Can’t sleep? Why your diet might be the reason (and what to eat instead)

A nutritionist explains.

By Contributor • 3 years ago • NUTRITION, HEALTH & FITNESS

 

Many of us take a good night sleep for granted, especially those who can boast a clear track record of sound sleep! Sleep plays an important role in overall wellbeing and poor sleep can negatively impact quality of life, lead to sugar cravings and low immunity amongst other things.

Unfortunately, at the end of the day, we aren’t guaranteed a good night’s sleep just because we have put ourselves to bed. What we do during the day impacts on how we sleep and our diet can play a greater role than we think. If you are tired of poor sleep and can only dream about heavenly sleep, try following some of the below tips:


Can’t Sleep? Trying eating these:

Boost your calcium intake for neurotransmitter synthesis

Calcium works hand in hand with tryptophan to manufacture melatonin.

Melatonin is the hormone which sets our sleep cycle and causes us to fall asleep and therefore it only makes sense that increased calcium intake is associated with decreased difficulty falling asleep.

Research has shown calcium levels in the body are highest during our deepest sleep stages and calcium deficiency has been linked to disturbed REM sleep.

Try: Good sources include tahini, dried figs, almonds, yoghurt, cottage cheese and leafy greens.

Can't sleep

Hone in on vitamin C rich foods

A low Vitamin-C intake has been found to be associated with non-restorative sleep, the exact opposite of what we all want!

Try: Snacking on berries and kiwi fruit, adding red capsicum to stir-fry’s, making a cauliflower puree or using lemon juice in salad dressings for extra vitamin C.

Can't sleep

Much on foods rich in Vitamin B3

Similar to Vitamin C, Vitamin B3 has been studies for its positive effects on sleep.

Try: Adding some healthy sources of Vitamin B3 to your plate regularly such as tuna, turkey, pork, mushrooms, green peas, sunflower seeds and avocado.

Can't sleep natural remedies insomnia cures foods to help you sleep

Eat foods rich in glutamine for Gamma-aminobutyric acid (GABA) production

The amino acid glutamine, is required to make GABA. GABA is a neurotransmitter which we all want enough of because it is associated with relaxation and low levels of GABA is linked to poor sleep quality.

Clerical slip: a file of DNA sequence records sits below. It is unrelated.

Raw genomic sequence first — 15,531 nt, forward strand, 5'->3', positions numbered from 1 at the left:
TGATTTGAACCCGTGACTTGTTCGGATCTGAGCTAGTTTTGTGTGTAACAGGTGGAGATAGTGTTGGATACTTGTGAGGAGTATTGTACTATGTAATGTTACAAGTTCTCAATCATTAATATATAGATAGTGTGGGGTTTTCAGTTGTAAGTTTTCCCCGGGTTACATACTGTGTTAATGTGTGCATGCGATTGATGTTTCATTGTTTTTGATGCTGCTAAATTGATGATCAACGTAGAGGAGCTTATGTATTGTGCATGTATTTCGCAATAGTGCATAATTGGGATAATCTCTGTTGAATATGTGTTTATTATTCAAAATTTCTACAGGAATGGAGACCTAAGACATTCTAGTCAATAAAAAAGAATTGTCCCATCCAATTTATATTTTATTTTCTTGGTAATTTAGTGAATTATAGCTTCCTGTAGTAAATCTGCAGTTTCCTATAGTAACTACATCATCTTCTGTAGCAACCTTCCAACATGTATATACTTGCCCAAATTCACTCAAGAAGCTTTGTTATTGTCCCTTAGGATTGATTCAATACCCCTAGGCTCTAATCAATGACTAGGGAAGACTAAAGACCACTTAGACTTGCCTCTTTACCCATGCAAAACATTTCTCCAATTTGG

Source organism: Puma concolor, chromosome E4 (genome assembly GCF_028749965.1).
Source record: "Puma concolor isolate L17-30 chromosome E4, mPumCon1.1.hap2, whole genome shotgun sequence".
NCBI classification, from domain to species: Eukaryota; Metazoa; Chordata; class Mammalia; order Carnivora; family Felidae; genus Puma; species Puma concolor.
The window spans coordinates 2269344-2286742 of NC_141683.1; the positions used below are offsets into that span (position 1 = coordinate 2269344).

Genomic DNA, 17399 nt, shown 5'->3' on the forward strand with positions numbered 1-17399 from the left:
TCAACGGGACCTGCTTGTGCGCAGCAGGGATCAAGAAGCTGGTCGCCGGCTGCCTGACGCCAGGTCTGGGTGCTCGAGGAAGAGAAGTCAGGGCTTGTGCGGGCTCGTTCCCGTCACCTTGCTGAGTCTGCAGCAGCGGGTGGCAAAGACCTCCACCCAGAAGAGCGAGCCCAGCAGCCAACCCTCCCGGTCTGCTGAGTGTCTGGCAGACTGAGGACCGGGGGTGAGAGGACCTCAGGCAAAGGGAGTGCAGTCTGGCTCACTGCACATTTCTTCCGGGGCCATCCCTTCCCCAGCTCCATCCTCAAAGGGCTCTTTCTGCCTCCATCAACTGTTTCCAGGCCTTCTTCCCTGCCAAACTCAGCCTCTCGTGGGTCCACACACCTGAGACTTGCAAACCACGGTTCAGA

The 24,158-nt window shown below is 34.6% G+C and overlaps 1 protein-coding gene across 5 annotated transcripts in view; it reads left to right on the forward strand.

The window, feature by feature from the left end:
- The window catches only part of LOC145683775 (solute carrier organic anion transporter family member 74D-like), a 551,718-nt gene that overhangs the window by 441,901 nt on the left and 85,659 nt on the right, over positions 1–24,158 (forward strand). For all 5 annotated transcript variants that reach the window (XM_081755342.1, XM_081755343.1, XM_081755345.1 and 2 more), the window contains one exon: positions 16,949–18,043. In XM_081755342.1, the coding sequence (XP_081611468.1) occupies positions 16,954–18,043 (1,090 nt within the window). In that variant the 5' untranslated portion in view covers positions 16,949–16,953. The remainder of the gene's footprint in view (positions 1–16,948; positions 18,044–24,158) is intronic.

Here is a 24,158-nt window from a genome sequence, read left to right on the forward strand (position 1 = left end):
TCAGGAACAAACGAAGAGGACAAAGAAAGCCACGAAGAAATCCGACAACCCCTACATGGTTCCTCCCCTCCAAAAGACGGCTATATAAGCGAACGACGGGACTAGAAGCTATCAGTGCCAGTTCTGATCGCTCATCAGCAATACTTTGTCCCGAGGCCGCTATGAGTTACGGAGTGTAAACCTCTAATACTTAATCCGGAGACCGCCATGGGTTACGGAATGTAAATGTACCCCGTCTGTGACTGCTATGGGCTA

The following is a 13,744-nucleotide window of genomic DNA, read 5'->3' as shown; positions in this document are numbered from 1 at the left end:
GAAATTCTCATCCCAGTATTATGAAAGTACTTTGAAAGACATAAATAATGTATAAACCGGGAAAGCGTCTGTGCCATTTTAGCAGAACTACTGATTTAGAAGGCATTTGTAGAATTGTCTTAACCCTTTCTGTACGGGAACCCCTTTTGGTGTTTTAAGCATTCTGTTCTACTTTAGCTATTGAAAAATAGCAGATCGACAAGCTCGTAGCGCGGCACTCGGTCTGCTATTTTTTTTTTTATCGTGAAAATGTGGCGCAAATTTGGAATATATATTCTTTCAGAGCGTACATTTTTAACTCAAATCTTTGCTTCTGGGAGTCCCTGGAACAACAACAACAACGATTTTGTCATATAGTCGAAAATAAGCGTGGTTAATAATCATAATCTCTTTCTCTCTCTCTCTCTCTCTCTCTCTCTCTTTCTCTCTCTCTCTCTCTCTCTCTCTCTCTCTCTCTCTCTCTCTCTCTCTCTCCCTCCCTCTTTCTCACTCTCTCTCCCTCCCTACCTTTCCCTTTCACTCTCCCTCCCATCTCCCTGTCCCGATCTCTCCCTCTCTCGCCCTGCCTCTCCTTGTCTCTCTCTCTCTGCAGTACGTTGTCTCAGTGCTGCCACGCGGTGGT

Try: This means it is important to eat an adequate amount of glutamine rich foods in your diet, such as meat (chicken, beef, pork, lamb), dairy products, parsley and cabbage.

can't sleep

Reduce stimulants

It goes without saying, too much caffeine (including chocolate for those very sensitive to caffeine!) close to bedtime can reduce our ability to make the hormones we need to fall asleep and leave us overly stimulated.

Try: If a warm drink before bed is a ritual try sipping herbal tea such as chamomile for its soothing and relaxing effects.

can't sleep

Don’t fear fats

Low-fat diets have been associated with less non-restorative sleep and daytime sleepiness, not to mention lack of satiety from foods and sugar cravings.

Try: At each meal, make sure to include a source of healthy fats such as avocado, extra virgin olive oil, hemp seeds, chia seeds and raw nuts to promote restful sleep.

can't sleep

Words by Zoe Bingley-Pullin

For further information on how you can make healthy eating your lifestyle and not a fad purchase Zoe’s ‘Falling In Love With Food‘ online program and start today!


About Zoe
www.zoebingleypullin.com | @zoebingleypullin

Zoe is a popular nutritionist and chef who studied at the infamous Le Cordon Bleu school in London and worked through the south of France. Zoe is the creator of her popular Falling In Love With Food online programs and her self published book Falling In Love With Food. She is the host of the new channel 7 house of wellness and was the host of channel 10’s Good Chef Bad Chef as well as the resident chef on Channel 10’s studio 10.


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